Editor’s note: In this first of a series, the News + Record looks at Chatham’s intricate water utility system — how the county develops and maintains water infrastructure, and how it plans to …
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Editor’s note: In this first of a series, the News + Record looks at Chatham’s intricate water utility system — how the county develops and maintains water infrastructure, and how it plans to address growth demands over coming decades. Later installments will explore details of infrastructure development at the municipal level, and how sewer capacity demands are addressed.
Chatham County is barreling toward a new identity.
In its eastern parts, aggressive real estate development — led by Chatham Park Investors in Pittsboro — promises to swell the local population 10-fold over the next 20 years.
In the west, impending Siler City industry — especially at the 1,802-acre Chatham-Siler City Advanced Manufacturing (CAM) Site — will introduce new companies operating major facilities. With them will come thousands of new residents settling in to join the town’s burgeoning heavy industrial market.
But what happens behind the scenes to ensure that critical infrastructure can support the county’s bid for dramatic population growth and commercial expansion?
“A lot,” says Chatham County Assistant Manager Bryan Thompson.
“Chatham County’s future water supply planning efforts ... help the county ensure that the necessary improvements, partnerships, and resources are in place to meet the public water demand of today,” he said, “and for those that will be realized in the future.”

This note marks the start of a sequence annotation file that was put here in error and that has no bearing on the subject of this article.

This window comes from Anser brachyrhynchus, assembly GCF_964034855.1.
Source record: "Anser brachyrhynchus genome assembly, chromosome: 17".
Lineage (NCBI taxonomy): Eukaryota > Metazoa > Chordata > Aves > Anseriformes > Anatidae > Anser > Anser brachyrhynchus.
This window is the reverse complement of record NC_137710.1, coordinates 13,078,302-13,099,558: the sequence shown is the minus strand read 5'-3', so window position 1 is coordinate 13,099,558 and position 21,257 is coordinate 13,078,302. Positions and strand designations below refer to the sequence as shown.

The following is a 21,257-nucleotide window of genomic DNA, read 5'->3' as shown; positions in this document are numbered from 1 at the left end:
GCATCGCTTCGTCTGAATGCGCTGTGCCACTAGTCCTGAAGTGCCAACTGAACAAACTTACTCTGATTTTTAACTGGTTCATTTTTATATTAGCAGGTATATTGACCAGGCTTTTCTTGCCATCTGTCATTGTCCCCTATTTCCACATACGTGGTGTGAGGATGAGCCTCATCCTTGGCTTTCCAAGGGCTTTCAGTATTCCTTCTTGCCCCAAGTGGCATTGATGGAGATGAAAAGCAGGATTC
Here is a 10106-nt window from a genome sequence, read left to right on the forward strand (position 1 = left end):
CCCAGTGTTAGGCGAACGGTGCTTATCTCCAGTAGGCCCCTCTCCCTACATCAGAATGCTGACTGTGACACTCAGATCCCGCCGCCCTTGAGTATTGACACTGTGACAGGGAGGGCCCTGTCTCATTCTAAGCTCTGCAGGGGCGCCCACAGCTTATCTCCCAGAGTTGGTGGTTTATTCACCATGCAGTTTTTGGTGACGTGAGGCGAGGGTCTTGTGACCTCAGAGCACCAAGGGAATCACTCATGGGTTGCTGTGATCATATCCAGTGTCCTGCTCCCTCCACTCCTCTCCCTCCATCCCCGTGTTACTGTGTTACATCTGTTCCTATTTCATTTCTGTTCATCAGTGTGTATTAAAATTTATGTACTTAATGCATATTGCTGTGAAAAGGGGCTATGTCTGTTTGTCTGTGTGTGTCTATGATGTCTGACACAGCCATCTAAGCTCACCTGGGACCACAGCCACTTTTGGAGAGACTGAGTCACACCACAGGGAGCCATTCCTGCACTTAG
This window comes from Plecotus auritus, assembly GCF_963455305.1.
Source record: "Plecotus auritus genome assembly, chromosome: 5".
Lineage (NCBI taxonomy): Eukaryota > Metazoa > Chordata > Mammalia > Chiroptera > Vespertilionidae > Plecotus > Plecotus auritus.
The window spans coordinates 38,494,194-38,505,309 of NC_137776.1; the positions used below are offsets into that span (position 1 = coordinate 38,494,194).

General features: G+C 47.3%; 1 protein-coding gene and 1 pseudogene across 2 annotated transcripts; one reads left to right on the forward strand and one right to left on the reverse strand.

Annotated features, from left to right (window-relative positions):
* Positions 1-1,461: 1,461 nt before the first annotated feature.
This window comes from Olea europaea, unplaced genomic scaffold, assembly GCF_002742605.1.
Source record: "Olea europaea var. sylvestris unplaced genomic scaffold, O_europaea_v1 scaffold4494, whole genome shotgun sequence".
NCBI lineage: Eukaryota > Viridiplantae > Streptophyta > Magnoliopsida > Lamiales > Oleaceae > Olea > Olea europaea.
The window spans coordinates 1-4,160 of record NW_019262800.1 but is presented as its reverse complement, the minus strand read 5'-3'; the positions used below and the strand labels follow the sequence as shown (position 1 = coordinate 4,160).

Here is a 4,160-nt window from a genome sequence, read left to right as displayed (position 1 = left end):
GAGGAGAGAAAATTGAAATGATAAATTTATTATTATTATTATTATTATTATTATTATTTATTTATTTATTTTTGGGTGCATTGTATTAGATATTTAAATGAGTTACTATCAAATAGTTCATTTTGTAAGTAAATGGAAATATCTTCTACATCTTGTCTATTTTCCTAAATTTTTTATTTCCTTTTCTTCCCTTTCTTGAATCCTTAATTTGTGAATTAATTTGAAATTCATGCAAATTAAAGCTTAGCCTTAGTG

The first step in understanding how the county’s intricate water utility system functions, Thompson said, is to understand who’s in charge of what.
“I think that’s something that we see with some frequency,” he said, “that some people don’t understand who has authority under what systems and who’s ultimately, you know, in responsible charge.”
A common misconception: thinking the county government has ultimate jurisdiction over Chatham utilities, including water. Often, that responsibility starts and ends at the municipal level (the subject of future articles in this series). But Chatham County itself still cares for a vast network of systems.
Chatham’s water allocation is unusual. Most counties don’t own and operate their own water systems.
“A lot of times it’s the larger municipalities that extend their infrastructure out to some of the areas of the county,” said Larry Bridges, Chatham County’s utilities director. “So, Chatham County is unique in that respect.”
Yet more unique is that Chatham operates not one, but three distinct water systems across the county.